The fan’s guide to making cheap, easy and delicious student food

The fan’s guide to making cheap, easy and delicious student food

PSA fresheners and second year that was in Pollock: There is more to student cooking than noodles and beans on toast

For most of us, this is the first time we have to cook for ourselves. It can seem scary – after all, you’re just moved to a new city and are adjusting to college life. So eating well is probably the last thing on your mind.

But it’s easier than you think to make fast, cheap and healthy food that will be much more delicious than any ready meals.

I’m a student who makes and shares recipes on my Instagram page @sophies_slice, where I share some of my tips for making students’ cooking a breeze.

These are my top five tips for making quick, inexpensive, and tasty dinners as a student.

All recipes can be found here.

Taste bomb ingredients

These flavor-packed ingredients are great for upgrading a boring dinner and adding instant flavor to save you time.

One or two of these may require a trip to Waitrose in Morningside or M&S on Princes Street, but you use them in such small quantities that they take up a lot of space for just a few extra pennies per day. portion.

Here are some of my favorites – and how to use them:

  1. Sun-dried tomatoes – just fry garlic and dried basil. Then turn with sun-dried tomatoes, cooked pasta and a little pasta water for a delicious 10 minute dinner.
  2. Miso Paste – might seem a little extra and fancy, but believe me. Add a little to pasta sauces, soups or stews for the perfect salty, spicy touch.
  3. Harissa Paste – packed with spices, herbs and so much flavor. Here all the work is done for you. Simply stir rice through with some frozen vegetables and canned chickpeas for a healthy, quick vegan meal.
Selection of dishes using flavor bomb ingredients

Miso eggplant, sun-dried tomato and burrata risotto, sun-dried tomato-baked eggs, Harissa-fried eggs – boujee, but will not break the budget

Visit Edinburgh’s grocery stores

Edinburgh is packed with independent grocery stores, and while some are overpriced and smart, many are much cheaper than the average chain supermarket. Especially when buying international food.

These are a few of my favorites:

  1. Starlight Chinese Supermarket on Clerk Street: stock up on soy sauce, rice, noodles, frozen dumplings and more. Most items are in large packages, so I recommend that you buy with flat mates and split the cost up.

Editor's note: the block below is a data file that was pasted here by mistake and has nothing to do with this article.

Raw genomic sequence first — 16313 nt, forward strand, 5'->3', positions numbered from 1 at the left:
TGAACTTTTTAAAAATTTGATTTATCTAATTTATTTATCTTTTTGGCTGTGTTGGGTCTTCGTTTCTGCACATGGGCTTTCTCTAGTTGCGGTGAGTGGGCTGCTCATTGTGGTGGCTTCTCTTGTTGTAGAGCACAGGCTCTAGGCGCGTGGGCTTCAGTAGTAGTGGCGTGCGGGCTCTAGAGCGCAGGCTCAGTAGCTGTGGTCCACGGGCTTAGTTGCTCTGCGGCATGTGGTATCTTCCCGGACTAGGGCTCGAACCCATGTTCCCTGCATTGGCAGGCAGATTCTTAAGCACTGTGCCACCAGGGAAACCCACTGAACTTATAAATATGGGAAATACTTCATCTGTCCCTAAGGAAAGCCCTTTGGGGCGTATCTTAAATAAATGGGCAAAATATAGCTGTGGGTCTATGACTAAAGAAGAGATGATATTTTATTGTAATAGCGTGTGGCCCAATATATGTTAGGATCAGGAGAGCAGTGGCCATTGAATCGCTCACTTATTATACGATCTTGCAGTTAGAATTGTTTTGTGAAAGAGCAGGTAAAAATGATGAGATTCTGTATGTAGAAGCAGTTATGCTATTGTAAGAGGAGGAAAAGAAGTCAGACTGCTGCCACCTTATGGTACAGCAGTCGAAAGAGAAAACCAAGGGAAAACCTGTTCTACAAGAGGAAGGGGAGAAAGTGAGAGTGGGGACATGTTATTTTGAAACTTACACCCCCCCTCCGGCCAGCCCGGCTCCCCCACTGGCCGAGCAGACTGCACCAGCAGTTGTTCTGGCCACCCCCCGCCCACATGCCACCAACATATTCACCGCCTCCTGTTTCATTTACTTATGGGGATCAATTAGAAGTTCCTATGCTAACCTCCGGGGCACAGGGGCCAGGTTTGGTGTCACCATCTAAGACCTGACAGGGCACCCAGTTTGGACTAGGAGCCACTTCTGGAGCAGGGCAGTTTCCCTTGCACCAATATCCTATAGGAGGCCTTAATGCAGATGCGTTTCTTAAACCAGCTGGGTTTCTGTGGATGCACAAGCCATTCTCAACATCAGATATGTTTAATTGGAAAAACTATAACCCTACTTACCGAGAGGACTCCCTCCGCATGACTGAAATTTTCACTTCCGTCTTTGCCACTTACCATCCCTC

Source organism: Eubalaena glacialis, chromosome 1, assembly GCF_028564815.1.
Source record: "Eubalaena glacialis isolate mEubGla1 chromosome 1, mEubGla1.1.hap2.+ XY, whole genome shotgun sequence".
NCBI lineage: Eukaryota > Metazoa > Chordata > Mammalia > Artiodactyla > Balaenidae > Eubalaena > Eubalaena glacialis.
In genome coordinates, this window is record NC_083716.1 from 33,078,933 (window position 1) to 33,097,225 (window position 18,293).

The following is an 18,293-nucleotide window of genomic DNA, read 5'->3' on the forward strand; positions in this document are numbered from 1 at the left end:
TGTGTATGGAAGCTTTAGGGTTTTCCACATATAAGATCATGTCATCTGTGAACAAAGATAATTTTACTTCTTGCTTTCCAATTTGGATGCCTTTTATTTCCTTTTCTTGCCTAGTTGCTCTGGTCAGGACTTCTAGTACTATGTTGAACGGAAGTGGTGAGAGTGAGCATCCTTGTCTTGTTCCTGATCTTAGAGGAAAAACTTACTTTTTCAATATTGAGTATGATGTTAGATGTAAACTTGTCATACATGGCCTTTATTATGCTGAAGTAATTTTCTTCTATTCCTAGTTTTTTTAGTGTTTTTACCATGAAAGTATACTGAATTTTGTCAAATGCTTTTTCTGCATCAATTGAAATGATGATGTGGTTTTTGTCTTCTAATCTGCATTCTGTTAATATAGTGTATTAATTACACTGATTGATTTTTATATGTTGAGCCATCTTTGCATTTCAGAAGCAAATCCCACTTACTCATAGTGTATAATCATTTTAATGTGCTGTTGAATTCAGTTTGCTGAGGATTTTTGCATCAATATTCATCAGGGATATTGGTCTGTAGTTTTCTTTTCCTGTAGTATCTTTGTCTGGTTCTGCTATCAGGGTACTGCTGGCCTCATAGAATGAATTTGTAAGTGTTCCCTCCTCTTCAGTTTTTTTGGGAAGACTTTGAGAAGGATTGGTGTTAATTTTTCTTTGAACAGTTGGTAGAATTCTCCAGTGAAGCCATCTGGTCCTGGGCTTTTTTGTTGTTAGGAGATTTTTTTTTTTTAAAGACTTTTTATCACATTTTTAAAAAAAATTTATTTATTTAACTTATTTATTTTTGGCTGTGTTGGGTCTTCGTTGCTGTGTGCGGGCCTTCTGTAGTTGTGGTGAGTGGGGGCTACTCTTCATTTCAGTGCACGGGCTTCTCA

2. Maqbool’s Supermarket opposite Appleton Tower: a Middle Eastern supermarket that is super cheap. This place has a great selection of items. My favorites are the dried fruits and nuts and the amazing flatbreads.
  3. New Leaf Coop in Marchmont: I was put off by this place by the front half, which is full of overly expensive organic goods. But go through to the back half for a great refill. Bring your own Tupperware and fill up with dried items like pasta, flour, sugar and rice for almost nothing. It also has a huge selection of spices that cost a fraction of the supermarkets. They also offer student discounts.
Dishes made with locally sourced ingredients

Coffee Cake, Harissa Tomato Soup, Butternut Squash Curry, Cinnamon Rolls

Double up on rice

Fried rice is the ultimate comfort food, but it needs day-old rice to make it. So every time I cook rice for curry or chili, I always cook a double serving. Store the excess in the fridge and the next day you can make fried rice for dinner in less than 10 minutes.

Just throw the protein / vegetables you have in the fridge to make a delicious meal. It also helps keep the temptation away from ordering a Chinese and is an easy way to use leftovers.

Fried rice

Veggie fried rice topped with a fried egg

Love your freezer

Freezing space in student apartments and halls is often short, but I like to save some space for frozen vegetables. These are quick cooking so they can be thrown into meals at the last minute to add some much needed nutrients to the students ’diet. I also love frozen berries because they do not fall off and are so much cheaper than fresh fruit.

Fresh fruits and vegetables are very difficult to portion when you are just cooking for yourself, so frozen is a great way to save money and reduce waste. The frozen bags of chili, garlic, ginger and onion are amazing because they are so much easier to store and portion for one person than to buy fresh.

Dishes made with frozen vegetables and fruits

Creamy vegetable orzo, soufflé pancakes with berry compote, sweet corn fritters, chicken and vegetable satay curry

Embrace the cans

There is more to preserves than baged beans and tuna. Canned foods are great for students because they are often pre-cooked so super easy for new chefs, last forever and are easy on the budget.

Mix some canned tomatoes with fried garlic / onion, mixed herbs and a pinch of sugar for a cheap, delicious and healthy pasta sauce. Add lentils to fill a bolognese or chickpeas to fill a curry. Make a delicious chili with black beans and kidney beans for a cheap flat dinner to impress.

Selection of dishes cooking with canned ingredients

Vegan mixed bean chili soup, chicken and chickpea Korma, creamy tomato paste, Mexican black bean soup

Good cooking!

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